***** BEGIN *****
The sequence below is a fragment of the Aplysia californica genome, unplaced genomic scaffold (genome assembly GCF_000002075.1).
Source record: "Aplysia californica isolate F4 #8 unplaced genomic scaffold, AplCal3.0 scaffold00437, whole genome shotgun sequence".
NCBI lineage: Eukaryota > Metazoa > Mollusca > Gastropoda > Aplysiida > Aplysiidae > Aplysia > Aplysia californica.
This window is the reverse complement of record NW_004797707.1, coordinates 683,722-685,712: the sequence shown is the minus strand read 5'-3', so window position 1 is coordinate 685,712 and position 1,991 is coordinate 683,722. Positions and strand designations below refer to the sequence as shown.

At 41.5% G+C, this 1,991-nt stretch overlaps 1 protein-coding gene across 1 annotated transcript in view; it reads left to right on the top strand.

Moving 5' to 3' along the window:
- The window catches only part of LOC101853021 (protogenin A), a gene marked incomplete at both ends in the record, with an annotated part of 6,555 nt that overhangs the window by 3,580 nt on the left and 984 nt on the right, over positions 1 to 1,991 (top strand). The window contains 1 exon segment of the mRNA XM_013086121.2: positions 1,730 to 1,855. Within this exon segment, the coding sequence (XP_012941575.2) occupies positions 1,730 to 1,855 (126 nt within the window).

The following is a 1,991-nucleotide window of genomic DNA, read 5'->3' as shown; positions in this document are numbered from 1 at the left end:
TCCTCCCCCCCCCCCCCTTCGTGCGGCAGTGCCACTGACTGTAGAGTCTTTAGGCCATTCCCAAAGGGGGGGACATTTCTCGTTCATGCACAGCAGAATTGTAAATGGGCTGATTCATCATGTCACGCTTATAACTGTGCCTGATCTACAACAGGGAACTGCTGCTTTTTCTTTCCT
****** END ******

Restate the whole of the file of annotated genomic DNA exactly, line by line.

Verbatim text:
The sequence below is a fragment of the Aplysia californica genome, unplaced genomic scaffold (genome assembly GCF_000002075.1).
Source record: "Aplysia californica isolate F4 #8 unplaced genomic scaffold, AplCal3.0 scaffold00437, whole genome shotgun sequence".
NCBI lineage: Eukaryota > Metazoa > Mollusca > Gastropoda > Aplysiida > Aplysiidae > Aplysia > Aplysia californica.
This window is the reverse complement of record NW_004797707.1, coordinates 683,722-685,712: the sequence shown is the minus strand read 5'-3', so window position 1 is coordinate 685,712 and position 1,991 is coordinate 683,722. Positions and strand designations below refer to the sequence as shown.

At 41.5% G+C, this 1,991-nt stretch overlaps 1 protein-coding gene across 1 annotated transcript in view; it reads left to right on the top strand.

Moving 5' to 3' along the window:
- The window catches only part of LOC101853021 (protogenin A), a gene marked incomplete at both ends in the record, with an annotated part of 6,555 nt that overhangs the window by 3,580 nt on the left and 984 nt on the right, over positions 1 to 1,991 (top strand). The window contains 1 exon segment of the mRNA XM_013086121.2: positions 1,730 to 1,855. Within this exon segment, the coding sequence (XP_012941575.2) occupies positions 1,730 to 1,855 (126 nt within the window).

The following is a 1,991-nucleotide window of genomic DNA, read 5'->3' as shown; positions in this document are numbered from 1 at the left end:
TCCTCCCCCCCCCCCCCTTCGTGCGGCAGTGCCACTGACTGTAGAGTCTTTAGGCCATTCCCAAAGGGGGGGACATTTCTCGTTCATGCACAGCAGAATTGTAAATGGGCTGATTCATCATGTCACGCTTATAACTGTGCCTGATCTACAACAGGGAACTGCTGCTTTTTCTTTCCT